The questions — from family, friends, acquaintances, professional contacts and people accustomed to seeing this face in an old photo the size of a thumbnail — have reached a tipping point.
Most start politely and are well-meaning. Others meaner and approach the heart of the matter but don’t quite get there.
Perhaps that’s due to concerns that the subject somehow might be too personal, that HIPAA laws might somehow apply — they don’t — or, God forbid, that the answer might be complicated or involve a serious threat to life and/or limb.
Others, bless their curious hearts, waste no time in getting to the point.
How much weight have you lost?
Not to dodge, duck or obfuscate, but the answer varies. It depends on the day of the week, time of day, weather conditions, tidal charts, position of the moon and what I did (or didn’t) do the night before.
People are also reading…
Uncomfortable truthBefore getting to an exact answer — or at least what it was yesterday morning — it’s necessary to admit (confess?) an uncomfortable truth.
Dietarily speaking, I am — or was — a walking garbage disposal.
If it was processed, if it came in a bag, box or bottle (glass or plastic) and contained at least four unpronounceable ingredients invented in a Big Food lab, chances are that I had (or would soon) consume it. In great quantity.
If it grew from the ground, a vine or a tree, it was suspect. Five fruit and vegetable servings per day? Hell, that’d be a good week nutritionally speaking.
Staying active, daily exercise and good genes kept for years the really bad stuff — diabetes, heart disease, high cholesterol, cirrhosis — at bay while allowing a wall of denial and willful blindness to be built around the groans emanating from the scale.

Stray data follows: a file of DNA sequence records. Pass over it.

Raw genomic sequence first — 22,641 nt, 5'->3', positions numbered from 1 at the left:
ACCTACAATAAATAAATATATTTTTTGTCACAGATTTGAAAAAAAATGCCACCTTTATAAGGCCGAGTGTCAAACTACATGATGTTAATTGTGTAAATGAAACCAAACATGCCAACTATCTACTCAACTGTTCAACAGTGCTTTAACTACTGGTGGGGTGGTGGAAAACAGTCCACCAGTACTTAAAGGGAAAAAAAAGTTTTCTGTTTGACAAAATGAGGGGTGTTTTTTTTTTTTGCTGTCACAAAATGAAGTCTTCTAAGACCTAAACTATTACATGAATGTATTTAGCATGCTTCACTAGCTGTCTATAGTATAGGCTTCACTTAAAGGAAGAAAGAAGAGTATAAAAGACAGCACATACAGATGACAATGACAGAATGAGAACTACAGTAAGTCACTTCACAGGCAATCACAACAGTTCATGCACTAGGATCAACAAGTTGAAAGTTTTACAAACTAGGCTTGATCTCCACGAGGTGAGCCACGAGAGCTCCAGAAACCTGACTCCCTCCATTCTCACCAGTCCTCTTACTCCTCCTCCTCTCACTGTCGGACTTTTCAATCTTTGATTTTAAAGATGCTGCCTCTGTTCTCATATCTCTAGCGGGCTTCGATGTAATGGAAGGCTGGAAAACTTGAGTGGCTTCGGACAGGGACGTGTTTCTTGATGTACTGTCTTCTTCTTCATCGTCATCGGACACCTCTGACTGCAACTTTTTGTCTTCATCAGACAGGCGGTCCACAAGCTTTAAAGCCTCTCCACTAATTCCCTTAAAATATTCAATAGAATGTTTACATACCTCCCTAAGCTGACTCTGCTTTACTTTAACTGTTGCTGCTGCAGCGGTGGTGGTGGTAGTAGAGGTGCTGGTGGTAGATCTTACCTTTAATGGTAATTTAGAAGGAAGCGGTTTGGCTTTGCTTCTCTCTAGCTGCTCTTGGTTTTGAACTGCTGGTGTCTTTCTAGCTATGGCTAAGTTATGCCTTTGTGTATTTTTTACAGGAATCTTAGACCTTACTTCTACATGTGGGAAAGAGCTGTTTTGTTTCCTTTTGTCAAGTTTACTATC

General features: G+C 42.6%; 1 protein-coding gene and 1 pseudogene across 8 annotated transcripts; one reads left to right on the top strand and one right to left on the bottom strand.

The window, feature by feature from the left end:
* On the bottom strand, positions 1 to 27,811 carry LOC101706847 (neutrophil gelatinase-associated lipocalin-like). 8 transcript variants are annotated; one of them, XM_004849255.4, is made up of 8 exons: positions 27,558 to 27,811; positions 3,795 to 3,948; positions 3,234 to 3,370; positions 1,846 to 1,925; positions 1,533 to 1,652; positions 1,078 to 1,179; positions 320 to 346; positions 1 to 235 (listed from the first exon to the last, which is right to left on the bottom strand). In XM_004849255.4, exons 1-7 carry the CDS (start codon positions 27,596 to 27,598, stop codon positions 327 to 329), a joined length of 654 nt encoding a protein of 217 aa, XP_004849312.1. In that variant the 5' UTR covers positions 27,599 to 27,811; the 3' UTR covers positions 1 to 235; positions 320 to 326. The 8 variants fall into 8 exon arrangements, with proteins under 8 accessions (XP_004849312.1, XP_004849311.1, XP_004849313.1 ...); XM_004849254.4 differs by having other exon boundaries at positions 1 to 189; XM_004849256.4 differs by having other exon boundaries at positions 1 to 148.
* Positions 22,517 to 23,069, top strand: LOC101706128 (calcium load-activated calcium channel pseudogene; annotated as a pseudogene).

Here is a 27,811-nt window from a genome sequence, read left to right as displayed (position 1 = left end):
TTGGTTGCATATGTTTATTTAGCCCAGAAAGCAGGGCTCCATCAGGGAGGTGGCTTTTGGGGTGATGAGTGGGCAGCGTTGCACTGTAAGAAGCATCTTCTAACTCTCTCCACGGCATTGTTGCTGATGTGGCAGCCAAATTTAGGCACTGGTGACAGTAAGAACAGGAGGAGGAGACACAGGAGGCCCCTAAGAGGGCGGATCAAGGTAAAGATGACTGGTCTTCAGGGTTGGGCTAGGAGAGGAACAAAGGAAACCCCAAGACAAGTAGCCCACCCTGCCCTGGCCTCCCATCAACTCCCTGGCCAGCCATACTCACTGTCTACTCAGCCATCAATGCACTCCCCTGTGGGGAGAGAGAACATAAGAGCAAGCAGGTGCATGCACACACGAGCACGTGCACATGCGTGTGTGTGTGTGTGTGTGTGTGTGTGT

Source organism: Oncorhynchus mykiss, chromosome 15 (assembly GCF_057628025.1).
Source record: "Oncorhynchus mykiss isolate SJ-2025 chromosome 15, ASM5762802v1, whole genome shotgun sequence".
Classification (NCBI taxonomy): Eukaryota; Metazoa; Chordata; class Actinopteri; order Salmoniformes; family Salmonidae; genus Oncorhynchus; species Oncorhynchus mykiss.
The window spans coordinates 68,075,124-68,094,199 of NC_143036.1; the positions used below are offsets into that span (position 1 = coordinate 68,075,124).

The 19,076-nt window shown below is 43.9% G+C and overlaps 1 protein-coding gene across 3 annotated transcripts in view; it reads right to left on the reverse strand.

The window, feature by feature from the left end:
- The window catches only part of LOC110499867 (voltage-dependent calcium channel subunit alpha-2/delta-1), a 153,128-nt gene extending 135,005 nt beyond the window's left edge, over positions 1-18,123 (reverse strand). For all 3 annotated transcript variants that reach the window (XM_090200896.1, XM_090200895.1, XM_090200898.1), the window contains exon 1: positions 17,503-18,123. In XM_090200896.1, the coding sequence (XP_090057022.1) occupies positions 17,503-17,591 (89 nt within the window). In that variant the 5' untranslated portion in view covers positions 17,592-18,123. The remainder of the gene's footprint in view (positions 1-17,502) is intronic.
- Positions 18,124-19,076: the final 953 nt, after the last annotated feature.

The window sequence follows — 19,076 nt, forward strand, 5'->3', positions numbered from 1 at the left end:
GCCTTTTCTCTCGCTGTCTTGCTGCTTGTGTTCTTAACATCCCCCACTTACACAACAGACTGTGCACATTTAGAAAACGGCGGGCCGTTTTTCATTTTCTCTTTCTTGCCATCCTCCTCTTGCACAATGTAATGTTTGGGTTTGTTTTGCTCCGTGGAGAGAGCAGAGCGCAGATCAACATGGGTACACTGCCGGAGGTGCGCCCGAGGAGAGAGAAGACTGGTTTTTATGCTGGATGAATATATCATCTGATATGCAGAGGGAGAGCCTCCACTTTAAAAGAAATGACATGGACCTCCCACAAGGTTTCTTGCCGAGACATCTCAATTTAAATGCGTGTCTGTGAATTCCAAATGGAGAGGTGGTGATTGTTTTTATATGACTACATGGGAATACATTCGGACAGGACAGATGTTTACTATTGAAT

Riding a bike, even in circles, 5,000 or so miles a year is good for something other than a sore rear end.
Still, photos (and regular weight-ins) were to be avoided. A camera may add 10 pounds, but not 30. That’d be tacos, beer and cookies, not necessarily in that order.
Things changed when the COVID came calling.
I’d taken the shots, several of them in fact, in a medical trial. But the virus administered a whupping that may well have been much worse without the mitigation of vaccination and a monoclonal antibody IV.
And yet, despite the mounting evidence that change was in order, denial continued on its merry way down Status Quo Lane. I’m certain there’s a Sonic on that street.
A short list
A TV commercial, aired as the NFL season came to a close, started the lightbulb flickering.
(Some people, normal people, tend to use the New Year as a milepost to attempt change. I use the Super Bowl, on the theory that pizza and nacho-fueled bacchanalia tends to run wild during the playoffs.)
A former Olympian touted a phone app — what else? — called Noom, a diet with a healthy dose of psychological rewiring.
Skepticism about the Psych 101 bag of tricks still abound but certain timeless truths, at least in my case, emerged and proved very helpful.
The short list includes consciously counting calories, smaller servings, more naked foods from the ground, less red meat, more fish, less processed, weighing in every single day and charting the results on a graph.
The visual aid from a downward trajectory, while simple, is inspirational once those dots start moving south.
So by mid-March, the questions began.
The most worrisome, posed on two separate occasions by different well-meaning family members: Have you been to the doctor? Are you sick?
The funniest: Did you break your jaw?
The dumbest: Did you stop drinking beer?
The most flattering: Think it’d work for me? (Yes. 100%. If you really want it to work.)
And the most frequent: How much weight did you lose?
Depending on the previous 24 hours, whether it was a Monday or a Thursday, what I’d consumed, whether I’d exercised, how hard and the heat index, the answer is anywhere between 37 and 42 pounds.
Or put another way, about an average 4-year-old.